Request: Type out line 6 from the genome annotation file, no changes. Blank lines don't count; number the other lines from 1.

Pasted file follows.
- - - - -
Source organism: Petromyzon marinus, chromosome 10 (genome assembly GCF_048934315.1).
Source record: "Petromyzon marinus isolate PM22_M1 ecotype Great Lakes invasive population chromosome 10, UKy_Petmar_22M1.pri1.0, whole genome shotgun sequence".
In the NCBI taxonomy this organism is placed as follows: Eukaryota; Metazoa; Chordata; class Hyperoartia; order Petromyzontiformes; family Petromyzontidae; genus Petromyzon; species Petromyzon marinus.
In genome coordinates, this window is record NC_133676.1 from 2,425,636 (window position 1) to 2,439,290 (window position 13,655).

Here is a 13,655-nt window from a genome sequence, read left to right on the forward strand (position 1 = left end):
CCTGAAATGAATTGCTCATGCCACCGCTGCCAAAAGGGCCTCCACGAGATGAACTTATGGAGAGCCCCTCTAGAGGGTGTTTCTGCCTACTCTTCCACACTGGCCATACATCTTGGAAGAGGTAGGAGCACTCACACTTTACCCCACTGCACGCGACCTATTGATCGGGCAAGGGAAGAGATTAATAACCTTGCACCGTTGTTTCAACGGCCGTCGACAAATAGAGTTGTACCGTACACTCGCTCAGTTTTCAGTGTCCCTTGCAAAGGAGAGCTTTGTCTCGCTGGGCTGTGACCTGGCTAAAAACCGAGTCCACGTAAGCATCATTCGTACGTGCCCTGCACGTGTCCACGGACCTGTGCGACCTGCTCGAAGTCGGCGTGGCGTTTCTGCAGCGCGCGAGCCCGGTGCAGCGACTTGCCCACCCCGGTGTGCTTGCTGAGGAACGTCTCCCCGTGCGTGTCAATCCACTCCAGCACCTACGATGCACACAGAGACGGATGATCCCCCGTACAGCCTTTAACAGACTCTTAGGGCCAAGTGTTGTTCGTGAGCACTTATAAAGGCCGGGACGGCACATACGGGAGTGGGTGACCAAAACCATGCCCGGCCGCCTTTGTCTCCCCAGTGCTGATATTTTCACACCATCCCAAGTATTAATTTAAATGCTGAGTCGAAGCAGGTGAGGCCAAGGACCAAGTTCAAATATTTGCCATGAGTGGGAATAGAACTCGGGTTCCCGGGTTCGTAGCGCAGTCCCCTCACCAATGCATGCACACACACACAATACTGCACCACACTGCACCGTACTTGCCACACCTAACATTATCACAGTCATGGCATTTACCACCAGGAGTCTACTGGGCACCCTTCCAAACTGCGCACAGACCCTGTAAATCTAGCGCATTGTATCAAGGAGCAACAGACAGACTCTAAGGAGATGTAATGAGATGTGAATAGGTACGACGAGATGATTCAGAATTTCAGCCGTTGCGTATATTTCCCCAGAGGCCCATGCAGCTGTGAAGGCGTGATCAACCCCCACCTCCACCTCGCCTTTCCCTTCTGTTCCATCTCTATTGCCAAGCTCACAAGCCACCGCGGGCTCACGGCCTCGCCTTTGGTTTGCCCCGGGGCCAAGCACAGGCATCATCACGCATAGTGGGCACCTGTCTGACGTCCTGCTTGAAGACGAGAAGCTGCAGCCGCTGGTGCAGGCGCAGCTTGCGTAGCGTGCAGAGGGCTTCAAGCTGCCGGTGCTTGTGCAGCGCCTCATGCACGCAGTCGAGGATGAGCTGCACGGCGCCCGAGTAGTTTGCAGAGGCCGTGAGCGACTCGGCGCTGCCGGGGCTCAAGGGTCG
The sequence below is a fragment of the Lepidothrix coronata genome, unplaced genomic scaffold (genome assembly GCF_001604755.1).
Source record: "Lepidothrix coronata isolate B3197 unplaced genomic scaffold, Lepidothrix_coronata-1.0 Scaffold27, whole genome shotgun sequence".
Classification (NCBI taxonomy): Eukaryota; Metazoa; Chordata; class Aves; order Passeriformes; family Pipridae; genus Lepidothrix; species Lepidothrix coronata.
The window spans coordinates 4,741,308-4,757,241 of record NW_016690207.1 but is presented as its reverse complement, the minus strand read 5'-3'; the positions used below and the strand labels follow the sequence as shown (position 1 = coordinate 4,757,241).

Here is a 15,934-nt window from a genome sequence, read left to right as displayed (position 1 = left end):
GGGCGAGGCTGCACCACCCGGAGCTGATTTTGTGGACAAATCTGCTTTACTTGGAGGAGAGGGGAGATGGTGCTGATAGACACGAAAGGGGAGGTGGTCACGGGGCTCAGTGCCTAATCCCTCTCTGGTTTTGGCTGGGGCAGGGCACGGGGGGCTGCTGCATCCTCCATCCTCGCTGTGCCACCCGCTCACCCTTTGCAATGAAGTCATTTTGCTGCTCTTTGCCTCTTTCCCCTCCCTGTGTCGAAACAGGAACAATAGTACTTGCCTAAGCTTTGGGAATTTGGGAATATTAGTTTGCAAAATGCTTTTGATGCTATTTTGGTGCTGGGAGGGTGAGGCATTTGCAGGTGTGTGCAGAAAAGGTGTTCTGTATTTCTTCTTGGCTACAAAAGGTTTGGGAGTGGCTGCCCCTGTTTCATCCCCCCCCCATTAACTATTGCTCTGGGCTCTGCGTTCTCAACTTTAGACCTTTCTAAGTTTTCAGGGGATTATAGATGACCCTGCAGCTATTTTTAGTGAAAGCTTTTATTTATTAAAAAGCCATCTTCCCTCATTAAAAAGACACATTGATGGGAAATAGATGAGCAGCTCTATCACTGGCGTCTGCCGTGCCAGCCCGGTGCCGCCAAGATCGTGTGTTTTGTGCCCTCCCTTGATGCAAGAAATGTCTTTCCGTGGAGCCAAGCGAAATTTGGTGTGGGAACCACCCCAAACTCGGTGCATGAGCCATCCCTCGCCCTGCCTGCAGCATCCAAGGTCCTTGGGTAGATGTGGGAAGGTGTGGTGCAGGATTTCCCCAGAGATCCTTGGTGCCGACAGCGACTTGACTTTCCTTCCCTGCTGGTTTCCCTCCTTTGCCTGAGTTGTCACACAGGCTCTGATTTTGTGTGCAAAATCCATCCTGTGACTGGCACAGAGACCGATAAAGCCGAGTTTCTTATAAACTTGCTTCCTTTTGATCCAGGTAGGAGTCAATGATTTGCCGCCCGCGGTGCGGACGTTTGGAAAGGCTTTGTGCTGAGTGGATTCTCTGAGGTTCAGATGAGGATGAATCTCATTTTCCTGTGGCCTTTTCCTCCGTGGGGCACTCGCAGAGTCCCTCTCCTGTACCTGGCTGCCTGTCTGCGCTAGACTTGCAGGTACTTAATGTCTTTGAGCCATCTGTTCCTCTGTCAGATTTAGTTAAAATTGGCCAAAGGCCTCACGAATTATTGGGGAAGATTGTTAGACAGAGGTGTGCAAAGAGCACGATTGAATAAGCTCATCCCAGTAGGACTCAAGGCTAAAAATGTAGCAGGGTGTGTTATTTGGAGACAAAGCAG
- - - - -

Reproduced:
CCTGAAATGAATTGCTCATGCCACCGCTGCCAAAAGGGCCTCCACGAGATGAACTTATGGAGAGCCCCTCTAGAGGGTGTTTCTGCCTACTCTTCCACACTGGCCATACATCTTGGAAGAGGTAGGAGCACTCACACTTTACCCCACTGCACGCGACCTATTGATCGGGCAAGGGAAGAGATTAATAACCTTGCACCGTTGTTTCAACGGCCGTCGACAAATAGAGTTGTACCGTACACTCGCTCAGTTTTCAGTGTCCCTTGCAAAGGAGAGCTTTGTCTCGCTGGGCTGTGACCTGGCTAAAAACCGAGTCCACGTAAGCATCATTCGTACGTGCCCTGCACGTGTCCACGGACCTGTGCGACCTGCTCGAAGTCGGCGTGGCGTTTCTGCAGCGCGCGAGCCCGGTGCAGCGACTTGCCCACCCCGGTGTGCTTGCTGAGGAACGTCTCCCCGTGCGTGTCAATCCACTCCAGCACCTACGATGCACACAGAGACGGATGATCCCCCGTACAGCCTTTAACAGACTCTTAGGGCCAAGTGTTGTTCGTGAGCACTTATAAAGGCCGGGACGGCACATACGGGAGTGGGTGACCAAAACCATGCCCGGCCGCCTTTGTCTCCCCAGTGCTGATATTTTCACACCATCCCAAGTATTAATTTAAATGCTGAGTCGAAGCAGGTGAGGCCAAGGACCAAGTTCAAATATTTGCCATGAGTGGGAATAGAACTCGGGTTCCCGGGTTCGTAGCGCAGTCCCCTCACCAATGCATGCACACACACACAATACTGCACCACACTGCACCGTACTTGCCACACCTAACATTATCACAGTCATGGCATTTACCACCAGGAGTCTACTGGGCACCCTTCCAAACTGCGCACAGACCCTGTAAATCTAGCGCATTGTATCAAGGAGCAACAGACAGACTCTAAGGAGATGTAATGAGATGTGAATAGGTACGACGAGATGATTCAGAATTTCAGCCGTTGCGTATATTTCCCCAGAGGCCCATGCAGCTGTGAAGGCGTGATCAACCCCCACCTCCACCTCGCCTTTCCCTTCTGTTCCATCTCTATTGCCAAGCTCACAAGCCACCGCGGGCTCACGGCCTCGCCTTTGGTTTGCCCCGGGGCCAAGCACAGGCATCATCACGCATAGTGGGCACCTGTCTGACGTCCTGCTTGAAGACGAGAAGCTGCAGCCGCTGGTGCAGGCGCAGCTTGCGTAGCGTGCAGAGGGCTTCAAGCTGCCGGTGCTTGTGCAGCGCCTCATGCACGCAGTCGAGGATGAGCTGCACGGCGCCCGAGTAGTTTGCAGAGGCCGTGAGCGACTCGGCGCTGCCGGGGCTCAAGGGTCG